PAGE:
The dramatic shortcomings that I noticed when I first encountered the work at the Public haven't gone away. The first act sags a bit at the midpoint, and Hamilton remains a political figure whose politics aren't all that clearly delineated. (He is affectionately held up as an immigrant who guided the government through its infancy, a brilliant prodigy who hustled for a noble cause, no need to delve too deeply into the details of his legacy.) Yet the musical is one that I'd gladly see a dozen times.

I am not what some might call a "show queen." My home contains no vault of cast albums. I don't sit and mentally re-create obscure musicals from the privacy of my living room, à la Man in Chair from "The Drowsy Chaperone." I am devoted to Stephen Sondheim and own every available recording that Barbara Cook and Audra McDonald have made, but when I'm not listening to NPR while stuck in traffic, you're more likely to catch me lip-syncing to Beyoncé, Adele or Kanye West than to a power ballad from "Wicked."

But the only thing playing in my car these days (sorry, Ari Shapiro and Audie Cornish!) is "Hamilton." It's not simply that the music suits my taste. It's that replaying the score has revealed new layers in Miranda's storytelling. Better still, it allows me to relive the prowess, dynamism and communal spirit of Thomas Kail's sensational production.

So, for instance, when I hear the number "The Room Where It Happens," in which Hamilton, Jefferson and Madison defy the odds by compromising on a consequential deal that will relocate the capital to the Potomac and advance Hamilton's handcrafted financial system, I'm not just getting a better sense of the horse-trading nature of history. I'm grooving to the memory of Leslie Odom Jr.'s tour-de-force moment on stage, when his Aaron Burr ditches his usual political double talk for no-holds-barred showmanship.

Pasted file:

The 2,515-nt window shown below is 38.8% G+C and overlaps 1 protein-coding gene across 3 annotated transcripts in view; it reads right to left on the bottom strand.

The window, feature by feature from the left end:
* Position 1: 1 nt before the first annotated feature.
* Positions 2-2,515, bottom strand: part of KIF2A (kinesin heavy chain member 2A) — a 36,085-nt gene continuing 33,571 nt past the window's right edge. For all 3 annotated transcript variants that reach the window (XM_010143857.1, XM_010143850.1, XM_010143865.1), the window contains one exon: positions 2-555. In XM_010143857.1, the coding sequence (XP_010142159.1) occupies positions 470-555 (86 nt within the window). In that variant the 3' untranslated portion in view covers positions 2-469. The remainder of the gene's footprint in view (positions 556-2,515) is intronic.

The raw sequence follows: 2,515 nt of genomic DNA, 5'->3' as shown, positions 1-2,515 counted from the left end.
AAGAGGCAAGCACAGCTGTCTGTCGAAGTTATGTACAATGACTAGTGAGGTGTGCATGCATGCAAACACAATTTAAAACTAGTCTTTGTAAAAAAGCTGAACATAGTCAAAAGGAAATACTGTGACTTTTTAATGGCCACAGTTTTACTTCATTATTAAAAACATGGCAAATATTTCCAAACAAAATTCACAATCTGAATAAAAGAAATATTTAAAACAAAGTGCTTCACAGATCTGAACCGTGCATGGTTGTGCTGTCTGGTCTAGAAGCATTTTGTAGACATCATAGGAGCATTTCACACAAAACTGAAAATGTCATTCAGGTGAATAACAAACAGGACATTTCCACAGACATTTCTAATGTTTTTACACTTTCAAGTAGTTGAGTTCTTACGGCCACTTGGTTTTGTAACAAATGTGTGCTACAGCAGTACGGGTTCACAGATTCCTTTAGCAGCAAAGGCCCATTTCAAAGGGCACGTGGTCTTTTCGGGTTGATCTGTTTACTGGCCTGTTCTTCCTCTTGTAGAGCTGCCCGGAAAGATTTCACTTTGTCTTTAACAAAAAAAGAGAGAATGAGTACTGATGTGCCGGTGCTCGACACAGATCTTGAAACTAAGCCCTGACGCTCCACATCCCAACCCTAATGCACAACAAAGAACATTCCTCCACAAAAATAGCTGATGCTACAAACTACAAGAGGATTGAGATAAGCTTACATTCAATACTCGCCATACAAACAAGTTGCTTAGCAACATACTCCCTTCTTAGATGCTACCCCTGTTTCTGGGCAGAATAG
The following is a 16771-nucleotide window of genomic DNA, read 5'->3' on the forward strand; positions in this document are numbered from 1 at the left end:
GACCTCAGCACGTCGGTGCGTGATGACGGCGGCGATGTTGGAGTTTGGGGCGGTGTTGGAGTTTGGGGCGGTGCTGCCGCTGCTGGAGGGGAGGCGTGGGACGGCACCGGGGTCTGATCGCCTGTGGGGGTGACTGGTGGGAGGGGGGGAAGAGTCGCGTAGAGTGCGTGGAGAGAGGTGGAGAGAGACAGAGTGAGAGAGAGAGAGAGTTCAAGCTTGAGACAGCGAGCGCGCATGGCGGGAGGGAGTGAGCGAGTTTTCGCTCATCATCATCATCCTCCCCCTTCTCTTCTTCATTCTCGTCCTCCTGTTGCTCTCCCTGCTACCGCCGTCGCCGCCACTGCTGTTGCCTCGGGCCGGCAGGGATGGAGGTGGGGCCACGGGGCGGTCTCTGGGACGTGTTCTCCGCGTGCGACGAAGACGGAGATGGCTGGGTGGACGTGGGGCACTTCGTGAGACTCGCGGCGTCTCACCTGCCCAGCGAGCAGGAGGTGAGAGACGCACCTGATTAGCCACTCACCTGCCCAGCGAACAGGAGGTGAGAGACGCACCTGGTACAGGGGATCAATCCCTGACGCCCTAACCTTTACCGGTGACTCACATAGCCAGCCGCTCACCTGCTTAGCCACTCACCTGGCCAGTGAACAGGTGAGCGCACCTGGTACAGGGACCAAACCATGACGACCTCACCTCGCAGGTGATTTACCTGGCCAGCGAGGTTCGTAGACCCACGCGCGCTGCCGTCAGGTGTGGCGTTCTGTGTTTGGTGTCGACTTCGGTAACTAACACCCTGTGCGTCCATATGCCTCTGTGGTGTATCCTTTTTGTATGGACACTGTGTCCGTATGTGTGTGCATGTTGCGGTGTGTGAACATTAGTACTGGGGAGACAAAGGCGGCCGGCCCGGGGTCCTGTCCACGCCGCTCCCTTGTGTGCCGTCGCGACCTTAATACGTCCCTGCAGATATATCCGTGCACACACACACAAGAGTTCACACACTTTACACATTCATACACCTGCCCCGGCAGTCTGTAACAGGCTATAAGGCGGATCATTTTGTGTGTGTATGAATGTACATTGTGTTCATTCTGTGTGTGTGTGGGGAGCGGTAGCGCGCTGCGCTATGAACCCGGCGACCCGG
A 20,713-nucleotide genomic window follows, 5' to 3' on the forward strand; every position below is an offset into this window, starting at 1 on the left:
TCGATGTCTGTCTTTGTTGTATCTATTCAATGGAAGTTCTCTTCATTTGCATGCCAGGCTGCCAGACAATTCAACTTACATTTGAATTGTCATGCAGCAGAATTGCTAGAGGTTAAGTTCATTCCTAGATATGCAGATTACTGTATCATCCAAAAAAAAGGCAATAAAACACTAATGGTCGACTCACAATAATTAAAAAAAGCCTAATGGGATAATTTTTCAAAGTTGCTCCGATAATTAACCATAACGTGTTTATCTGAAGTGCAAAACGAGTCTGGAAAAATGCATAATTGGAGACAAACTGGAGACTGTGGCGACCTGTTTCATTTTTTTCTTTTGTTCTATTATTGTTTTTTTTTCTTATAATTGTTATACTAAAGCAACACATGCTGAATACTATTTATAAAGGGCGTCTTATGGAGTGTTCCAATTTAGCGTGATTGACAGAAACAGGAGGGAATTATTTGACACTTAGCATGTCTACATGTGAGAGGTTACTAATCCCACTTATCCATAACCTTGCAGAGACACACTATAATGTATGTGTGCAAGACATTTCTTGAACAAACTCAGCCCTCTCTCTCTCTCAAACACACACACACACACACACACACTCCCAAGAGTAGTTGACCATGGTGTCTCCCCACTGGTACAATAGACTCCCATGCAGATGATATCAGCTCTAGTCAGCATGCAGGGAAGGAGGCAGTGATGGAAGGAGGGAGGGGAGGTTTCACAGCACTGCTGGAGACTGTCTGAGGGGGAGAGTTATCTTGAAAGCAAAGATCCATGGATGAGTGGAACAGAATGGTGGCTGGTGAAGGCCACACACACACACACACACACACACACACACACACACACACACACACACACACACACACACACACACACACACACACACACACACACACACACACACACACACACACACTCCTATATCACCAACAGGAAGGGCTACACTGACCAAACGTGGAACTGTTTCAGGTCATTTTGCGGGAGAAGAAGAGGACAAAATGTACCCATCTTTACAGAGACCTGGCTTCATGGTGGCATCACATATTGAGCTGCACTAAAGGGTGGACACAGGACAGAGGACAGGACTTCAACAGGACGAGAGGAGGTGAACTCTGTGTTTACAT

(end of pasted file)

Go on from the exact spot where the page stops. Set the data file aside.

Hamilton's relentless race against time is captured with Eminem combustion in "My Shot." The song turns Hamilton's story ("just like my country / I'm young, scrappy and hungry") into the tale of every striving American underdog. His later Cabinet battles invite him to match wits with his snooty political adversaries in rap, a language that gives this talented upstart a decided advantage.

In "Helpless," Miranda shows that he can deliver romance with the flair of Destiny's Child, thanks to the heavenly voice of Phillipa Soo's Eliza. He then immediately complicates the love story with "Satisfied," in which a fiery Renée Elise Goldsberry as Eliza's sister Angelica sheds darker light on the partly transactional nature of marriage, with hearts going one way, heads another.

No contemporary musical has touched grief in a song as profoundly as "It's Quiet Uptown," which I'll confess is impossible for me to listen to without tearing up. Hamilton, wandering the city alone with his regrets and self-recriminations, is mourning the death of his son while trying to earn his wife's forgiveness for all he has put her through.

Daveed Diggs' flamboyantly assured handling of Miranda's jams (his entrance as Jefferson in "What'd I Miss" at the top of Act 2 is worthy of Prince), Jonathan Groff's British pop nuttiness as King George, Christopher Jackson's husky command as Washington and Jasmine Cephas Jones' sensual soulfulness contribute to the show's impressively varied and beautifully coordinated palette.

Whether you have been lucky enough to see the show already or are planning to catch it when it eventually tours, the cast recording of "Hamilton" will deepen your appreciation for a musical that ingeniously communicates its story through a transcendently theatrical score.

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Copyright © 2016, Los Angeles Times
A version of this article appeared in print on November 08, 2015, in the Entertainment section of the Los Angeles Times with the headline "Revolutionary in its rap score - The power of `Hamilton' lies in its hip-hop-infused musical numbers." — Today's paperToday's paper | Subscribe